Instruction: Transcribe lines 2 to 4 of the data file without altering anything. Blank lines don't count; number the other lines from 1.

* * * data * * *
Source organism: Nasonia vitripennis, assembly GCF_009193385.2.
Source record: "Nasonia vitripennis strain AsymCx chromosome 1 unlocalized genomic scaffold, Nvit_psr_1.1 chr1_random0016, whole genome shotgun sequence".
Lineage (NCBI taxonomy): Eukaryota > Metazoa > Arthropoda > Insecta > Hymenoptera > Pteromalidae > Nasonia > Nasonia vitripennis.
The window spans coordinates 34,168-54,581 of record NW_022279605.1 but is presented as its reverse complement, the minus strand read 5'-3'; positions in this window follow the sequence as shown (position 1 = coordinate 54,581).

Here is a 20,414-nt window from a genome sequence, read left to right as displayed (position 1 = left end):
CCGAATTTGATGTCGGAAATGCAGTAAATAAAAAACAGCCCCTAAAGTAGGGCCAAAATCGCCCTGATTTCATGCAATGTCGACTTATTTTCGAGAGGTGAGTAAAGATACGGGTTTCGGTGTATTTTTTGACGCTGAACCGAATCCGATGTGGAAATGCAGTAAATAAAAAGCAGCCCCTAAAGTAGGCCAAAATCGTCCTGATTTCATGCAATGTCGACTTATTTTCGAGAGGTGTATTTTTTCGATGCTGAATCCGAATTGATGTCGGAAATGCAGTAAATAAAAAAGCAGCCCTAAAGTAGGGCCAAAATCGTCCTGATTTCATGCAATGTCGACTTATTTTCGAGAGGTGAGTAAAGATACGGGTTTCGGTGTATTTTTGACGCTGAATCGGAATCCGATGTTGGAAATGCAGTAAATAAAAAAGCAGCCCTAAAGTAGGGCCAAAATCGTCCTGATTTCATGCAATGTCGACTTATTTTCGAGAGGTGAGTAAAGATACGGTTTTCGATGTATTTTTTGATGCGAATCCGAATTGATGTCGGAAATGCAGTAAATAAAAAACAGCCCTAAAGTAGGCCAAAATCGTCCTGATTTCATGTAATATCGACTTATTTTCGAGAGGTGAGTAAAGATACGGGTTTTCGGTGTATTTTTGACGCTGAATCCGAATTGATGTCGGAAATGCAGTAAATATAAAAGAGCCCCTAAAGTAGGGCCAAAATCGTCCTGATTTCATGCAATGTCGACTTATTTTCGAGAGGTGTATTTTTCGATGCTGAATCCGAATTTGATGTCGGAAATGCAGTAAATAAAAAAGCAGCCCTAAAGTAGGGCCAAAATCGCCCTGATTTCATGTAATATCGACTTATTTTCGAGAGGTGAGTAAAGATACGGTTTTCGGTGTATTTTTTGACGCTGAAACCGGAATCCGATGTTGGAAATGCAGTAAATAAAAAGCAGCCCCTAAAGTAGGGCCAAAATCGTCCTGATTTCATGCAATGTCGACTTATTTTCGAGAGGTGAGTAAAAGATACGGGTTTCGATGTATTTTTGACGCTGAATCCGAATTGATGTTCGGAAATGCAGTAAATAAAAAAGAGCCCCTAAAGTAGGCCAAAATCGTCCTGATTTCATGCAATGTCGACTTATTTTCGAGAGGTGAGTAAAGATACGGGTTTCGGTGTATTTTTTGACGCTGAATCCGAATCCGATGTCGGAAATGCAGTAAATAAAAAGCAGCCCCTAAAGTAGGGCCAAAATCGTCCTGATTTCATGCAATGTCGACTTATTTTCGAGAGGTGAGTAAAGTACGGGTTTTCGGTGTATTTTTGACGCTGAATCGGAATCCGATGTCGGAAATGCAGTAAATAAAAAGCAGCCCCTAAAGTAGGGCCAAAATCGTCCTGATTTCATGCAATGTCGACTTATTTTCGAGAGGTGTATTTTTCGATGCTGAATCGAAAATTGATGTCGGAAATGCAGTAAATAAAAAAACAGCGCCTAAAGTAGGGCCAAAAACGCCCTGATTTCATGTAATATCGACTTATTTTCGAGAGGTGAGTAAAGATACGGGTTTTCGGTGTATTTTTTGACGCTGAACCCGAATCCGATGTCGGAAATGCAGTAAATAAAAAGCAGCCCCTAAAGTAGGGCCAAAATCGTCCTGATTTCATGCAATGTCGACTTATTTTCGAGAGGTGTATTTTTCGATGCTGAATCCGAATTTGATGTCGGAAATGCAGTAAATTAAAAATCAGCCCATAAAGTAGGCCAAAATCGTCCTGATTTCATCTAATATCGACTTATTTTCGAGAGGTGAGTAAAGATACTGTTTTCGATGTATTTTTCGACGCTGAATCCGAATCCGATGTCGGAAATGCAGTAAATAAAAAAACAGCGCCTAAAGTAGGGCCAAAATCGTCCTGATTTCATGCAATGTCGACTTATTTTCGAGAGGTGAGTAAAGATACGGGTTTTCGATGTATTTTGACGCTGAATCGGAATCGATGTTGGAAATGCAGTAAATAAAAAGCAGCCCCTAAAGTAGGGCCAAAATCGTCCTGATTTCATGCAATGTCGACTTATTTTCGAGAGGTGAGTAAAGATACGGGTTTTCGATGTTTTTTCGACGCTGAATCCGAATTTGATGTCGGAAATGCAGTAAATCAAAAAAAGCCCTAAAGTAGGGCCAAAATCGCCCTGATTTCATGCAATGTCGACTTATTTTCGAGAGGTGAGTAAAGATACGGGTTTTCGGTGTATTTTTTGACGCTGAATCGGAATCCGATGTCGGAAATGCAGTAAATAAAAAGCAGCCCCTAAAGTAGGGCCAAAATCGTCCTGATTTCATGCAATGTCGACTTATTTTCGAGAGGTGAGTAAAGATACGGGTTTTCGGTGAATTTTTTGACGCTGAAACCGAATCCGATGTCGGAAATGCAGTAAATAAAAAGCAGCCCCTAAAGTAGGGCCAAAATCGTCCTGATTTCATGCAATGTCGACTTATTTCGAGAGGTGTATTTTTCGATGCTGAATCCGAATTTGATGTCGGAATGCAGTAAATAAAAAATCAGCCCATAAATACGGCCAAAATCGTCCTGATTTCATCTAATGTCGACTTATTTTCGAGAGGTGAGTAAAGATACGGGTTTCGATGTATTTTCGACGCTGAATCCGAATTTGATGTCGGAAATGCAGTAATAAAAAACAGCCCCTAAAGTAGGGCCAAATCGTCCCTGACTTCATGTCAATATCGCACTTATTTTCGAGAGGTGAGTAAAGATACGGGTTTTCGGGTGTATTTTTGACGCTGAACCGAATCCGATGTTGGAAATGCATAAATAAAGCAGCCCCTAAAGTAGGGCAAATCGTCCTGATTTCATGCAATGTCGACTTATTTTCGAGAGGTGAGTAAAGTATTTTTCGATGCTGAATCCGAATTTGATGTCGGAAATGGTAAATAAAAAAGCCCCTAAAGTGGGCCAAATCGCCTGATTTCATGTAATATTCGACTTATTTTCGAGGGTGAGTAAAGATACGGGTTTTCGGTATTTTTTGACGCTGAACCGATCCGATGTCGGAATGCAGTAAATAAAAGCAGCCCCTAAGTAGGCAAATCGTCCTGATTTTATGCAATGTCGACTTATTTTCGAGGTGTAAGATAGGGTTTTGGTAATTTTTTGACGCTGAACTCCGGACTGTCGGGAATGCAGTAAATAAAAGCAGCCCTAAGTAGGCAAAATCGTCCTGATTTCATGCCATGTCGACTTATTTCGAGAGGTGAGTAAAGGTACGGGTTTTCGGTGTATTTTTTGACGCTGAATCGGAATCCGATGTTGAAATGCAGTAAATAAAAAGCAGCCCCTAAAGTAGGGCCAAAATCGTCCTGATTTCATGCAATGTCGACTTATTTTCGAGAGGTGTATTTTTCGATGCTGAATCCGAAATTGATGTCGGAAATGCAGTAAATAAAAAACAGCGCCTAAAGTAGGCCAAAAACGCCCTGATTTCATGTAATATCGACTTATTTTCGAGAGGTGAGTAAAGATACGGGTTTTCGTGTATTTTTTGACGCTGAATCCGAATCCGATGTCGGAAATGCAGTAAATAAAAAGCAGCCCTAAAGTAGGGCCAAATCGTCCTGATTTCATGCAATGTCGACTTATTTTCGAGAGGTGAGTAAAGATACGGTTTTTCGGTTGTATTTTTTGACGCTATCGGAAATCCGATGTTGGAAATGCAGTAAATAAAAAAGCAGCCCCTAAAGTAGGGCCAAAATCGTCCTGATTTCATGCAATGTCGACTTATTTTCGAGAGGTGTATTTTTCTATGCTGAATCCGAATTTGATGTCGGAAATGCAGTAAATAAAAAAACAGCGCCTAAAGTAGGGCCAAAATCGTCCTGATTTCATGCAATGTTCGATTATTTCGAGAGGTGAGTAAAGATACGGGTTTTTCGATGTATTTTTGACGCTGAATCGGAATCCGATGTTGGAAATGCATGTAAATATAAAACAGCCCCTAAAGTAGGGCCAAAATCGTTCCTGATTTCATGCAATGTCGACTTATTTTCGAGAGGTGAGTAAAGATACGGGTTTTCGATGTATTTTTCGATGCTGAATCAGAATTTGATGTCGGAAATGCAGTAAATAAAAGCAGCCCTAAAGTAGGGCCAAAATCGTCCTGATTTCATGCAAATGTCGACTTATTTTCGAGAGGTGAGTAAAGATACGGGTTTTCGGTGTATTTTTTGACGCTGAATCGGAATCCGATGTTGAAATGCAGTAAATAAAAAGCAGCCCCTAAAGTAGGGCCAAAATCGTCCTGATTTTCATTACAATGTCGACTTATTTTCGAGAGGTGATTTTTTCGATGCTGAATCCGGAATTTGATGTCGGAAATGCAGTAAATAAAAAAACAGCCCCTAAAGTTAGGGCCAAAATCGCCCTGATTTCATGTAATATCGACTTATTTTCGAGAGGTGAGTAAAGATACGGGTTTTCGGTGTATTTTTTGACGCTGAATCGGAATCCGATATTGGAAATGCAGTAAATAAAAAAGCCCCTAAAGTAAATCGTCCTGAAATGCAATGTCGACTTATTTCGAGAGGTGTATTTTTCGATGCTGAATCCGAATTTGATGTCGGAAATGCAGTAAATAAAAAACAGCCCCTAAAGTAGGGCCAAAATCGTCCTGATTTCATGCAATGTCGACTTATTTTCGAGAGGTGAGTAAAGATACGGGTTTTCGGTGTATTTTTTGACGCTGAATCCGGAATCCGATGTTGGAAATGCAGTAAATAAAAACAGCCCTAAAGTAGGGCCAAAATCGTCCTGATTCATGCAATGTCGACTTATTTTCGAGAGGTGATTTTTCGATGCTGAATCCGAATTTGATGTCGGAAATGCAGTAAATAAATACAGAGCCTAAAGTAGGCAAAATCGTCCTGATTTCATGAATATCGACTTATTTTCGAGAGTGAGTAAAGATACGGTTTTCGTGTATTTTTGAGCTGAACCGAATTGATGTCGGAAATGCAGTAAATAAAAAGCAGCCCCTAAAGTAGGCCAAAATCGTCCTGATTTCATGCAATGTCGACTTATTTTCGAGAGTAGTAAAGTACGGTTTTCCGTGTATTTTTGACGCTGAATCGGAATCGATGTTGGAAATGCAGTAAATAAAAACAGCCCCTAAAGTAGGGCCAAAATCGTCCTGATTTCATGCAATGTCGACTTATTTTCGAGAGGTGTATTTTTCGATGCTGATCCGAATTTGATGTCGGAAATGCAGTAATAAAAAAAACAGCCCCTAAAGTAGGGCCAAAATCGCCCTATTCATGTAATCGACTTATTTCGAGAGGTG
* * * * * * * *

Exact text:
Source record: "Nasonia vitripennis strain AsymCx chromosome 1 unlocalized genomic scaffold, Nvit_psr_1.1 chr1_random0016, whole genome shotgun sequence".
Lineage (NCBI taxonomy): Eukaryota > Metazoa > Arthropoda > Insecta > Hymenoptera > Pteromalidae > Nasonia > Nasonia vitripennis.
The window spans coordinates 34,168-54,581 of record NW_022279605.1 but is presented as its reverse complement, the minus strand read 5'-3'; positions in this window follow the sequence as shown (position 1 = coordinate 54,581).